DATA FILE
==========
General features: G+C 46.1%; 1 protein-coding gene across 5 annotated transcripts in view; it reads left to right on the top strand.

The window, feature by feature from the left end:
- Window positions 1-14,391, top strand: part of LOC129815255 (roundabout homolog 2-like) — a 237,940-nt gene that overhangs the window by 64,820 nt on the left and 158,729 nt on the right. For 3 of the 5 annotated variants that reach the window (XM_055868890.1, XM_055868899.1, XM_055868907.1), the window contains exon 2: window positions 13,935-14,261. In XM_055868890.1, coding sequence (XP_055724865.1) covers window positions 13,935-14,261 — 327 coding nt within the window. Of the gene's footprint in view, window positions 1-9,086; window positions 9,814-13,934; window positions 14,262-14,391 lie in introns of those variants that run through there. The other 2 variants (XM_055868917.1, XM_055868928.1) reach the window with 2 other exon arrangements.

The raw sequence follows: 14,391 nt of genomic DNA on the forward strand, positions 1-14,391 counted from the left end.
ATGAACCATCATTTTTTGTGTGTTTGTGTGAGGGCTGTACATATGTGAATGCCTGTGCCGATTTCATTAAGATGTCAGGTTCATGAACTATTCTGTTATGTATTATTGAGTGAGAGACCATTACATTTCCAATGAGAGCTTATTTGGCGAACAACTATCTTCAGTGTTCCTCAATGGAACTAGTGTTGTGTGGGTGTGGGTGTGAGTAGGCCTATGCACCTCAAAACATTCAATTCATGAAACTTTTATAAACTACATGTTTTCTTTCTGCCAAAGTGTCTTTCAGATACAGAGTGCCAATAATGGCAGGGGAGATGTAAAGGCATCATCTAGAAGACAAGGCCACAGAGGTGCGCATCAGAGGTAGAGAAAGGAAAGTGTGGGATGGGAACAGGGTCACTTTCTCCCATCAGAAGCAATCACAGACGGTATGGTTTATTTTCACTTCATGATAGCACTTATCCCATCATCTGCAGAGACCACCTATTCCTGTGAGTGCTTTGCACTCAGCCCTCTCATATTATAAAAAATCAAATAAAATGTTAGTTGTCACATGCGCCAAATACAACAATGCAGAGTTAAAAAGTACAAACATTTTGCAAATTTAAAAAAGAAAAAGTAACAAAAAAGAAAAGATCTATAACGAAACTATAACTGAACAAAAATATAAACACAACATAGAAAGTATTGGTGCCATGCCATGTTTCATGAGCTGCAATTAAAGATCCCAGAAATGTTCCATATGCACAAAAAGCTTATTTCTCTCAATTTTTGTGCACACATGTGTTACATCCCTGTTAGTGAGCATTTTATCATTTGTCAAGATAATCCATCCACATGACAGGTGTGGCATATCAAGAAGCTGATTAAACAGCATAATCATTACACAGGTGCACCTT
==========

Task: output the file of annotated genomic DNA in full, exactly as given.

General features: G+C 46.1%; 1 protein-coding gene across 5 annotated transcripts in view; it reads left to right on the top strand.

The window, feature by feature from the left end:
- Window positions 1-14,391, top strand: part of LOC129815255 (roundabout homolog 2-like) — a 237,940-nt gene that overhangs the window by 64,820 nt on the left and 158,729 nt on the right. For 3 of the 5 annotated variants that reach the window (XM_055868890.1, XM_055868899.1, XM_055868907.1), the window contains exon 2: window positions 13,935-14,261. In XM_055868890.1, coding sequence (XP_055724865.1) covers window positions 13,935-14,261 — 327 coding nt within the window. Of the gene's footprint in view, window positions 1-9,086; window positions 9,814-13,934; window positions 14,262-14,391 lie in introns of those variants that run through there. The other 2 variants (XM_055868917.1, XM_055868928.1) reach the window with 2 other exon arrangements.

The raw sequence follows: 14,391 nt of genomic DNA on the forward strand, positions 1-14,391 counted from the left end.
ATGAACCATCATTTTTTGTGTGTTTGTGTGAGGGCTGTACATATGTGAATGCCTGTGCCGATTTCATTAAGATGTCAGGTTCATGAACTATTCTGTTATGTATTATTGAGTGAGAGACCATTACATTTCCAATGAGAGCTTATTTGGCGAACAACTATCTTCAGTGTTCCTCAATGGAACTAGTGTTGTGTGGGTGTGGGTGTGAGTAGGCCTATGCACCTCAAAACATTCAATTCATGAAACTTTTATAAACTACATGTTTTCTTTCTGCCAAAGTGTCTTTCAGATACAGAGTGCCAATAATGGCAGGGGAGATGTAAAGGCATCATCTAGAAGACAAGGCCACAGAGGTGCGCATCAGAGGTAGAGAAAGGAAAGTGTGGGATGGGAACAGGGTCACTTTCTCCCATCAGAAGCAATCACAGACGGTATGGTTTATTTTCACTTCATGATAGCACTTATCCCATCATCTGCAGAGACCACCTATTCCTGTGAGTGCTTTGCACTCAGCCCTCTCATATTATAAAAAATCAAATAAAATGTTAGTTGTCACATGCGCCAAATACAACAATGCAGAGTTAAAAAGTACAAACATTTTGCAAATTTAAAAAAGAAAAAGTAACAAAAAAGAAAAGATCTATAACGAAACTATAACTGAACAAAAATATAAACACAACATAGAAAGTATTGGTGCCATGCCATGTTTCATGAGCTGCAATTAAAGATCCCAGAAATGTTCCATATGCACAAAAAGCTTATTTCTCTCAATTTTTGTGCACACATGTGTTACATCCCTGTTAGTGAGCATTTTATCATTTGTCAAGATAATCCATCCACATGACAGGTGTGGCATATCAAGAAGCTGATTAAACAGCATAATCATTACACAGGTGCACCTT